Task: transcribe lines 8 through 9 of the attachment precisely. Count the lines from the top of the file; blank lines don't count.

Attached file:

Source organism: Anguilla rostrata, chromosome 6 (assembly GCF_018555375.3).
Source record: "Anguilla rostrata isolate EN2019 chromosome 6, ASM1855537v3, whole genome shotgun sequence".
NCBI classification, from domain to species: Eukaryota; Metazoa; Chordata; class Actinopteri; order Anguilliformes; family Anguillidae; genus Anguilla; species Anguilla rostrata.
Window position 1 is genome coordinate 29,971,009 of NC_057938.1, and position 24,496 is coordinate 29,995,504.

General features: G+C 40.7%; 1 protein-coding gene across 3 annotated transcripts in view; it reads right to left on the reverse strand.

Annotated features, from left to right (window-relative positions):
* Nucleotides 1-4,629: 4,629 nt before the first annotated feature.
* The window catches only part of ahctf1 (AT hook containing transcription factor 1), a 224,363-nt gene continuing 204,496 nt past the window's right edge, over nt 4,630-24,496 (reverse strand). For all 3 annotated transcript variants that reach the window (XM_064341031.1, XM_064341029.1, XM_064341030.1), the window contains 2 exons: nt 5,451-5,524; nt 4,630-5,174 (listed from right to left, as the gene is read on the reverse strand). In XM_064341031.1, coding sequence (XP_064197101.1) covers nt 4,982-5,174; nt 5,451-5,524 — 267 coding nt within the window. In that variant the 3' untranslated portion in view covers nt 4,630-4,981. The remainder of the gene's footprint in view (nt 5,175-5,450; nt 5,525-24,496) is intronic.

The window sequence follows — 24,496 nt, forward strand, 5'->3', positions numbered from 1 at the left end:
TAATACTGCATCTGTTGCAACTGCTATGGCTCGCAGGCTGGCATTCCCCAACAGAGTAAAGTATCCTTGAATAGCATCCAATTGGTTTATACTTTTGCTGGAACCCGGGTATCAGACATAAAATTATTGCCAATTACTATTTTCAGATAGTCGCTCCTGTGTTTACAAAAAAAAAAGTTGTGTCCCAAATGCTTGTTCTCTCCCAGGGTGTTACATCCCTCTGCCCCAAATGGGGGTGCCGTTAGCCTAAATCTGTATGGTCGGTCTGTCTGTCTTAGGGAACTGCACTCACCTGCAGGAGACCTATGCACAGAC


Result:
* The window catches only part of ahctf1 (AT hook containing transcription factor 1), a 224,363-nt gene continuing 204,496 nt past the window's right edge, over nt 4,630-24,496 (reverse strand). For all 3 annotated transcript variants that reach the window (XM_064341031.1, XM_064341029.1, XM_064341030.1), the window contains 2 exons: nt 5,451-5,524; nt 4,630-5,174 (listed from right to left, as the gene is read on the reverse strand). In XM_064341031.1, coding sequence (XP_064197101.1) covers nt 4,982-5,174; nt 5,451-5,524 — 267 coding nt within the window. In that variant the 3' untranslated portion in view covers nt 4,630-4,981. The remainder of the gene's footprint in view (nt 5,175-5,450; nt 5,525-24,496) is intronic.

The window sequence follows — 24,496 nt, forward strand, 5'->3', positions numbered from 1 at the left end: